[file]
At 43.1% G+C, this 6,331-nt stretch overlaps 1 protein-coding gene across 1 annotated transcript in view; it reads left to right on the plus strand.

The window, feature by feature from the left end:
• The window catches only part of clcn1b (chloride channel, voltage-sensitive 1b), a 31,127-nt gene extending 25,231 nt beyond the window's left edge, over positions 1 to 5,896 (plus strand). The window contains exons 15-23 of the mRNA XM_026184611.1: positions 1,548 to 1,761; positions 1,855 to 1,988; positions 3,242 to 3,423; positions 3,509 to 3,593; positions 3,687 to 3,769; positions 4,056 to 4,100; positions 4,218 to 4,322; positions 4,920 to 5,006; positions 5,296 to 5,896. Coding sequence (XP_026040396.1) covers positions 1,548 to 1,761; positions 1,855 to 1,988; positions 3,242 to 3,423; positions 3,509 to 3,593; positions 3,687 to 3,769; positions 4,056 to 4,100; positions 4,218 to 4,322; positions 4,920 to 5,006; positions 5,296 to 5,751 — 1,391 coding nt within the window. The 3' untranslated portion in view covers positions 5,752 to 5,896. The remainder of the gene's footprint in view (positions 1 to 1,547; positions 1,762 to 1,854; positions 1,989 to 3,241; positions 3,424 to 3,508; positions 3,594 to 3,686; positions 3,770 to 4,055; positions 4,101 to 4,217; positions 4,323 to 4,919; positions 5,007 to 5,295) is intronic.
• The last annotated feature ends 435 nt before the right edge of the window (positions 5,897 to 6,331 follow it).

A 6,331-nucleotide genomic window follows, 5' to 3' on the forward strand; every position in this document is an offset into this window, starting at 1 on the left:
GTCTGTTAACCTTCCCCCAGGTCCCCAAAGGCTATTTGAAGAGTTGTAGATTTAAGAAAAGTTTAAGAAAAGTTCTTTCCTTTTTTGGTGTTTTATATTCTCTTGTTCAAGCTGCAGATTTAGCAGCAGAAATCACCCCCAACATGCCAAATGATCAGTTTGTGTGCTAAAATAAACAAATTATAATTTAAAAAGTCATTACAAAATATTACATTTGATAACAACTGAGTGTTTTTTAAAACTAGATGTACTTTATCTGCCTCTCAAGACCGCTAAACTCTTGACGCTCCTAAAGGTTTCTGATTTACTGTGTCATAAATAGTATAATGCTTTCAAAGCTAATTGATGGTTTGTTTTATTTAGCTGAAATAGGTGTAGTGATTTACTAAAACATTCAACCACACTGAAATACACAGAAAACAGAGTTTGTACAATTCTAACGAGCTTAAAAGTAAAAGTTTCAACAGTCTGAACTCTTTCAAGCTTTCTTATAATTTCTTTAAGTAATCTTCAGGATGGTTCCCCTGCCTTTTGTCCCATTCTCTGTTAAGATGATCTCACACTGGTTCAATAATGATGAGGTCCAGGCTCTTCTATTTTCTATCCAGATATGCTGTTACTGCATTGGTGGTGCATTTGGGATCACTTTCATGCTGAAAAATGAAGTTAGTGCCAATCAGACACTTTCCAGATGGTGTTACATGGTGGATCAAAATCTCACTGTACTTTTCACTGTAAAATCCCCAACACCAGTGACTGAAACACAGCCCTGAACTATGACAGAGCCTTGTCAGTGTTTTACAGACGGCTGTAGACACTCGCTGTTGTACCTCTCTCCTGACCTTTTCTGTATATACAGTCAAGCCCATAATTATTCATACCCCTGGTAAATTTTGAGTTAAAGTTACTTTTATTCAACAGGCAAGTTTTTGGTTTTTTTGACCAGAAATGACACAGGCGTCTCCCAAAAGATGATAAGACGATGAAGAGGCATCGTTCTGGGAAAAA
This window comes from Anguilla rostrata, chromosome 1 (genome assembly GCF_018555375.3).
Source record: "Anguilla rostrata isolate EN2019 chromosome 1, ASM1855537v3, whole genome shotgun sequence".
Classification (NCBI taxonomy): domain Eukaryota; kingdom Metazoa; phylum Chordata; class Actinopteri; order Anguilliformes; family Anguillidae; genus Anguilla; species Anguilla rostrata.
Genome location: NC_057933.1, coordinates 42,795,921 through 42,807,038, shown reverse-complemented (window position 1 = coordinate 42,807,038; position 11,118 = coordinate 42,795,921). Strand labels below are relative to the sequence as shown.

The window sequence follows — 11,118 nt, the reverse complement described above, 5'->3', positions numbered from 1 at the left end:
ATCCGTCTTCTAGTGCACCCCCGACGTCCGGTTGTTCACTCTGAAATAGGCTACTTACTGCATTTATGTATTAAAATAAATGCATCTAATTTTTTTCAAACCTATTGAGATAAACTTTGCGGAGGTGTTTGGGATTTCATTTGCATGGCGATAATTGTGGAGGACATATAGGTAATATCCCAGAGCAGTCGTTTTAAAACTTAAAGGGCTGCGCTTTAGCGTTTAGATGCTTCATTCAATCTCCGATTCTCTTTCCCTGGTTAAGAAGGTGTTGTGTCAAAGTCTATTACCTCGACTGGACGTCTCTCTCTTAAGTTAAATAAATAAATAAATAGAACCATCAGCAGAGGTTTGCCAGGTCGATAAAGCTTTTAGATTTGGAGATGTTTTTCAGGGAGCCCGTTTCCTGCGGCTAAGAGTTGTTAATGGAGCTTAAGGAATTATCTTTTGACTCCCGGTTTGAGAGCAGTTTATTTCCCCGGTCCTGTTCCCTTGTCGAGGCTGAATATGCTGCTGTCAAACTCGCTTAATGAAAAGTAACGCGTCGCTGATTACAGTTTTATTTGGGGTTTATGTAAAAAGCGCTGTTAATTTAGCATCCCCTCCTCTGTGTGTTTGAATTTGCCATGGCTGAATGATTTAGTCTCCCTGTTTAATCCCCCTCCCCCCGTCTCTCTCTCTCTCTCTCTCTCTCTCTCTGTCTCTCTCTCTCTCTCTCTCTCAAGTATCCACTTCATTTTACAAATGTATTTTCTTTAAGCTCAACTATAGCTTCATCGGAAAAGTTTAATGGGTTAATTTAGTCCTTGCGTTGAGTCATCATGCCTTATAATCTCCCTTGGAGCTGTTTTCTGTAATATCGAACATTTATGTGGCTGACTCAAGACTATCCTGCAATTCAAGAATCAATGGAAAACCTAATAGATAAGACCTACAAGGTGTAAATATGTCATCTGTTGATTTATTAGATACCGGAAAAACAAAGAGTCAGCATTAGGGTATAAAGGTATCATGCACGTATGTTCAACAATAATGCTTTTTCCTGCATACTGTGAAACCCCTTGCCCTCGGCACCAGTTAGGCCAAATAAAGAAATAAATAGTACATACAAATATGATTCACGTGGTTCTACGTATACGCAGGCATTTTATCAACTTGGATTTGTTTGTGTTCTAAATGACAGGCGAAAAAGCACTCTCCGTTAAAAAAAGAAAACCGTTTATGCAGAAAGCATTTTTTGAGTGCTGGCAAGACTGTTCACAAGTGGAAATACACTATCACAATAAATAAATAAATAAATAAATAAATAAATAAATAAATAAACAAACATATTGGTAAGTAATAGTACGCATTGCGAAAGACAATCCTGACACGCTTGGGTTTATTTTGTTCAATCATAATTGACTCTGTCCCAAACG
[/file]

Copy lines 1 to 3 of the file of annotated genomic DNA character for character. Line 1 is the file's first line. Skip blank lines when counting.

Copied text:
At 43.1% G+C, this 6,331-nt stretch overlaps 1 protein-coding gene across 1 annotated transcript in view; it reads left to right on the plus strand.

The window, feature by feature from the left end:
• The window catches only part of clcn1b (chloride channel, voltage-sensitive 1b), a 31,127-nt gene extending 25,231 nt beyond the window's left edge, over positions 1 to 5,896 (plus strand). The window contains exons 15-23 of the mRNA XM_026184611.1: positions 1,548 to 1,761; positions 1,855 to 1,988; positions 3,242 to 3,423; positions 3,509 to 3,593; positions 3,687 to 3,769; positions 4,056 to 4,100; positions 4,218 to 4,322; positions 4,920 to 5,006; positions 5,296 to 5,896. Coding sequence (XP_026040396.1) covers positions 1,548 to 1,761; positions 1,855 to 1,988; positions 3,242 to 3,423; positions 3,509 to 3,593; positions 3,687 to 3,769; positions 4,056 to 4,100; positions 4,218 to 4,322; positions 4,920 to 5,006; positions 5,296 to 5,751 — 1,391 coding nt within the window. The 3' untranslated portion in view covers positions 5,752 to 5,896. The remainder of the gene's footprint in view (positions 1 to 1,547; positions 1,762 to 1,854; positions 1,989 to 3,241; positions 3,424 to 3,508; positions 3,594 to 3,686; positions 3,770 to 4,055; positions 4,101 to 4,217; positions 4,323 to 4,919; positions 5,007 to 5,295) is intronic.